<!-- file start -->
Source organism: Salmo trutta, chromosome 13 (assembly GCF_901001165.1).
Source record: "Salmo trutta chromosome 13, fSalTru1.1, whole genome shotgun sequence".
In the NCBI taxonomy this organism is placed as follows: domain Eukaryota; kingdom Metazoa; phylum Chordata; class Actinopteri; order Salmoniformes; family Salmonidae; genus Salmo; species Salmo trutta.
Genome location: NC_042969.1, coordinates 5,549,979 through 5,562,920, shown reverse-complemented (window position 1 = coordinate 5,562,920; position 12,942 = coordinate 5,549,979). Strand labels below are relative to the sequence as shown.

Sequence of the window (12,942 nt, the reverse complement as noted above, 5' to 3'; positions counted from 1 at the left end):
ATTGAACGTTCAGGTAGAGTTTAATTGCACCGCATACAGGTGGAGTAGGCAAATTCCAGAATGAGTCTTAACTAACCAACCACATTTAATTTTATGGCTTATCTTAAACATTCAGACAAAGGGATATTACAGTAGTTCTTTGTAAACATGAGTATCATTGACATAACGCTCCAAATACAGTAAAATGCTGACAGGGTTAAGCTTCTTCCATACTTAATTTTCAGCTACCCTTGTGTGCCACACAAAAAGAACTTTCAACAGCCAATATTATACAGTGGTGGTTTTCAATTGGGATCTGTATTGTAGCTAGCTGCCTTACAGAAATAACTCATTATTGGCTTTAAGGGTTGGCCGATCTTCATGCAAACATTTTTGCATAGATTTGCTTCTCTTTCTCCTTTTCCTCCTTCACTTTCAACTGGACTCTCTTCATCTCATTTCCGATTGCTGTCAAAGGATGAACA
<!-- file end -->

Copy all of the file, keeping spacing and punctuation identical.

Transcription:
Source organism: Salmo trutta, chromosome 13 (assembly GCF_901001165.1).
Source record: "Salmo trutta chromosome 13, fSalTru1.1, whole genome shotgun sequence".
In the NCBI taxonomy this organism is placed as follows: domain Eukaryota; kingdom Metazoa; phylum Chordata; class Actinopteri; order Salmoniformes; family Salmonidae; genus Salmo; species Salmo trutta.
Genome location: NC_042969.1, coordinates 5,549,979 through 5,562,920, shown reverse-complemented (window position 1 = coordinate 5,562,920; position 12,942 = coordinate 5,549,979). Strand labels below are relative to the sequence as shown.

Sequence of the window (12,942 nt, the reverse complement as noted above, 5' to 3'; positions counted from 1 at the left end):
ATTGAACGTTCAGGTAGAGTTTAATTGCACCGCATACAGGTGGAGTAGGCAAATTCCAGAATGAGTCTTAACTAACCAACCACATTTAATTTTATGGCTTATCTTAAACATTCAGACAAAGGGATATTACAGTAGTTCTTTGTAAACATGAGTATCATTGACATAACGCTCCAAATACAGTAAAATGCTGACAGGGTTAAGCTTCTTCCATACTTAATTTTCAGCTACCCTTGTGTGCCACACAAAAAGAACTTTCAACAGCCAATATTATACAGTGGTGGTTTTCAATTGGGATCTGTATTGTAGCTAGCTGCCTTACAGAAATAACTCATTATTGGCTTTAAGGGTTGGCCGATCTTCATGCAAACATTTTTGCATAGATTTGCTTCTCTTTCTCCTTTTCCTCCTTCACTTTCAACTGGACTCTCTTCATCTCATTTCCGATTGCTGTCAAAGGATGAACA